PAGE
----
JEMINA PEARLRocking all over America since age seventeen, contentious bad-ass punk diva, Jemina Pearl, hit the ground running in the now-defunct Be Your Own Pet before hijacking their drummer to co-compose a few tunes as lead guitarist in a solo venture she only hoped would satisfy loyal minions. The oldest daughter of churchgoing Jesus-worshipping hippies whose father played in a local rock and roll band, Pearl’s cutesy snot-nosed tomboy image and volatile onstage disposition proceed her.

Drawing listeners in with prudently smoothed-up pop gloss while saving her best stripped-down punk gunk for closure, Pearl’s wide spectrum of songs show off a versatility only hinted at in her former band. Using glam-rockers Lou Reed, David Bowie and Suzi Quatro as well as ‘60s girl group pioneers, the Shangri-La’s, for inspiration, her impressive debut, Break It Up, gains mainstream viability due to Iggy Pop vocal collaboration, “I Hate People,” a combative snip circumventing novelty status thanks to Pearl’s vicious misanthropic sneer.

JEMINA PEARL 'I HATE PEOPLE'Piss and vinegar run through Pearl’s coarse veins on pissy fuck-offs such as “Undesirable” and loose-y goosey glam slam, “Selfish Heart.” Similarly, ‘black tears’ stain her pale face on the guitar-rumbled “No Good.” On the more sensitive side, innocent love trinket “Heartbeats,” melodic pop charmer “Band On The Run,” and leathery black-hearted Joan Jett-enticed decree “Looking For Trouble” manage to ‘cut a little deeper.’ Meanwhile, “Ecstatic Appeal” could easily pass for a coquettish Go-Go’s new wave knockoff.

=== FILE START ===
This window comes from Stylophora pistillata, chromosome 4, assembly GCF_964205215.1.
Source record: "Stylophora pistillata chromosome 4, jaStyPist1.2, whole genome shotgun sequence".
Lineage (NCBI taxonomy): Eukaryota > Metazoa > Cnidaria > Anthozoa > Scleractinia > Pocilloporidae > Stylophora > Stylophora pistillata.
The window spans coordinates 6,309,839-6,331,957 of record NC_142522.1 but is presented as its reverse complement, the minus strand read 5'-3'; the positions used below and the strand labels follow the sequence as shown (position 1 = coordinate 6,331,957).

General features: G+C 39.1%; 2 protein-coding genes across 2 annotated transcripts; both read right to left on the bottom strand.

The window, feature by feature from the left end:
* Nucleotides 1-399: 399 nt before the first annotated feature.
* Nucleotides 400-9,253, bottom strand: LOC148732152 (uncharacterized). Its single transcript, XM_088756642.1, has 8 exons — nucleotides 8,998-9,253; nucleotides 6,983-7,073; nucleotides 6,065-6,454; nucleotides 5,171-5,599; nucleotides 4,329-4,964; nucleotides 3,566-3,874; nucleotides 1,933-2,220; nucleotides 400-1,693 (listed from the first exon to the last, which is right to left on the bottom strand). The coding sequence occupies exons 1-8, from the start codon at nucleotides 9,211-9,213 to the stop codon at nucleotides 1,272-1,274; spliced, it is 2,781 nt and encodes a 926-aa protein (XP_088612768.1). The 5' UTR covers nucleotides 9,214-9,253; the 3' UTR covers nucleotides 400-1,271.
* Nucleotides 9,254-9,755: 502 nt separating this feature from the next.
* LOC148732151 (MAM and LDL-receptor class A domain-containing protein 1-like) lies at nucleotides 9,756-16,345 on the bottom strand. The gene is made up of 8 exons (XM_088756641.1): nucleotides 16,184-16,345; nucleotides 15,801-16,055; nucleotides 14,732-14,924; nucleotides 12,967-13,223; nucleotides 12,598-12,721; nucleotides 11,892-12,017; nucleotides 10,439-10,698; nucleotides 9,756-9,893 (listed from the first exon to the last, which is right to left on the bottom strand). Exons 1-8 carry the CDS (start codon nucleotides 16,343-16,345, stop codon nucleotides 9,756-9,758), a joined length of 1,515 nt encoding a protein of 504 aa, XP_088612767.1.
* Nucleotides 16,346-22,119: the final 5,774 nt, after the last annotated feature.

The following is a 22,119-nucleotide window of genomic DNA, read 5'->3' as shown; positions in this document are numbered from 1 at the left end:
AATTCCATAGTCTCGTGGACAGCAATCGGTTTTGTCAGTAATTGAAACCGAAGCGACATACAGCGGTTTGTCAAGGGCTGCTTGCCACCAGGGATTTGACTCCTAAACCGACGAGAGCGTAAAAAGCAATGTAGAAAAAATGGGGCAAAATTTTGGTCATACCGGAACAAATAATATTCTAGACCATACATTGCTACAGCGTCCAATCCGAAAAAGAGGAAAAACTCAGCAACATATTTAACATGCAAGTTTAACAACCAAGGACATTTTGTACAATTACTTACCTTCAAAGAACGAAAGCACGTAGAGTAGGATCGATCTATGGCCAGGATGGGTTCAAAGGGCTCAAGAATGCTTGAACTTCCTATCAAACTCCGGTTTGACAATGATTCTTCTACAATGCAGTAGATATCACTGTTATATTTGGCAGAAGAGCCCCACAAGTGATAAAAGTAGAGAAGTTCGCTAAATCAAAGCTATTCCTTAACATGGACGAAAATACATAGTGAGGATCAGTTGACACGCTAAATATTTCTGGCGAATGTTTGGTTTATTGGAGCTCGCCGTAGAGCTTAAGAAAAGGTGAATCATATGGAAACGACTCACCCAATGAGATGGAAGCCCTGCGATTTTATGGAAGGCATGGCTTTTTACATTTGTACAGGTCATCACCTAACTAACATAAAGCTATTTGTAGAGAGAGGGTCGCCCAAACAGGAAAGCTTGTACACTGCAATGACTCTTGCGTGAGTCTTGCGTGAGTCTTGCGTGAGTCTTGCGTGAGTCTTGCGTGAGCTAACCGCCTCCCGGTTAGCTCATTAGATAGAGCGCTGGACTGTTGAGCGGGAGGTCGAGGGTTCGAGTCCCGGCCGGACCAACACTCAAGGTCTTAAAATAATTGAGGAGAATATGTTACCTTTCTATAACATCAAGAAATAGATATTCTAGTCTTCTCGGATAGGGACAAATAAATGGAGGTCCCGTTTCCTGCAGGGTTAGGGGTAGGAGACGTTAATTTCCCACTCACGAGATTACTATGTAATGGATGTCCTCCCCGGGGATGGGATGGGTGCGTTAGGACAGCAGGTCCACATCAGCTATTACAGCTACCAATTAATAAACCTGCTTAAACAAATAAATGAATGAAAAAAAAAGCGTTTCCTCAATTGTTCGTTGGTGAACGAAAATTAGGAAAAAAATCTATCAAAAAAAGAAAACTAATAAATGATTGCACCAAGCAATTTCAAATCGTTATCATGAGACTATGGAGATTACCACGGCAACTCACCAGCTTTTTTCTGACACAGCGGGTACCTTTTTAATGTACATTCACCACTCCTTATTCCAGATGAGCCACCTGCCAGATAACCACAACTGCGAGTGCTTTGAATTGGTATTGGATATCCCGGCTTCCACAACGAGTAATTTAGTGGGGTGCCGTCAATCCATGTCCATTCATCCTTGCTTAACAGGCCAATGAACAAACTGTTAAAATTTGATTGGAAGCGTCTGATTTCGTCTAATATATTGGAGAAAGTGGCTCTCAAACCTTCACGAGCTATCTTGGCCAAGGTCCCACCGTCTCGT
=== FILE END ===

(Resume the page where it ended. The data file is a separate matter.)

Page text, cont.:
But it’d be unfair not to mention co-composing multi-instrumentalist John Eatherly, whose resourceful musical designs bolster Pearl’s venomous words of wisdom. As Be Your Own Pet’s mightily frenzied stick-handler, Eatherly provided raucous bottom end to Pearl’s rascally rampaging raunch. For Break it Up, he brought in fully formed song ideas perfectly suited for possible paramour, Pearl. Look at it this way. She’s sly seductress Mae West on a bender and he’s the guy willing to serve toxic potions to his bold gal pal. So come out and see ‘em some time.


It seems as if you put the most conventional tracks up-front for greater accessibility while the greasy punk-snarled fury Be Your Own Pet dwelled in reinforce the albums’ backend.

JEMINA: We just tried to figure out a good flow.

JOHN: That way the kids will keep on listening. It may be more accessible. We were listening to a lot of ‘60s pop, getting into Classic ‘60s pop formulas for structure and hooks. That, in itself, was somewhat mainstream.

JEMINA: We’re really happy with it. We’re not necessarily gunning for a bigger audience.

Fervent confessional opener, “Heartbeats,” relies on ‘60s-styled drum rolls and conventional love song etiquette.


JEMINA: I feel that’s more ‘70s-oriented. I ran into a friend I hadn’t seen for awhile and she hadn’t seen me play since Be Your Own Pet and saw us play and said, ‘Dude, it’s really awesome. You finally got to do all the stuff you love that you couldn’t do with them. It totally sounds like glammy ‘70s rock.’ That’s what it sounds like to me more than ‘60s pop. Maybe it’s a combination of ‘60s pop structure and orchestration with glittery David Bowie/ Suzie Quatro affectations.

Your latest songs seem more heartfelt, sensitive, and mature. Are you more in touch with your inner feelings?


JEMINA: Last year was really gnarly. The best way to deal with fucked up shit is to write about it so the lyrics dealt with messy situations I was in. Maybe it’s more heartfelt. But I wouldn’t say it’s prissy shit.

You got label colleague Thurston Moore, Sonic Youth’s guitarist, to lay down some licks for “Band On The Run.”


JEMINA: Thurston played noisy backup guitar. He broke a string on that song and I said ‘Go get yourself another string.’ He said, ‘Why? I’ve got five more.’ He played the guitar up and down without the broken string. There’s not a lot of Thurston soloing. It’s like his version of a solo.

JOHN: He’s wandering around surfing the guitar.

How does John Agnello’s production on this solo project differ from what Steve Mc Donald (of Redd Kross) did for the Pet records?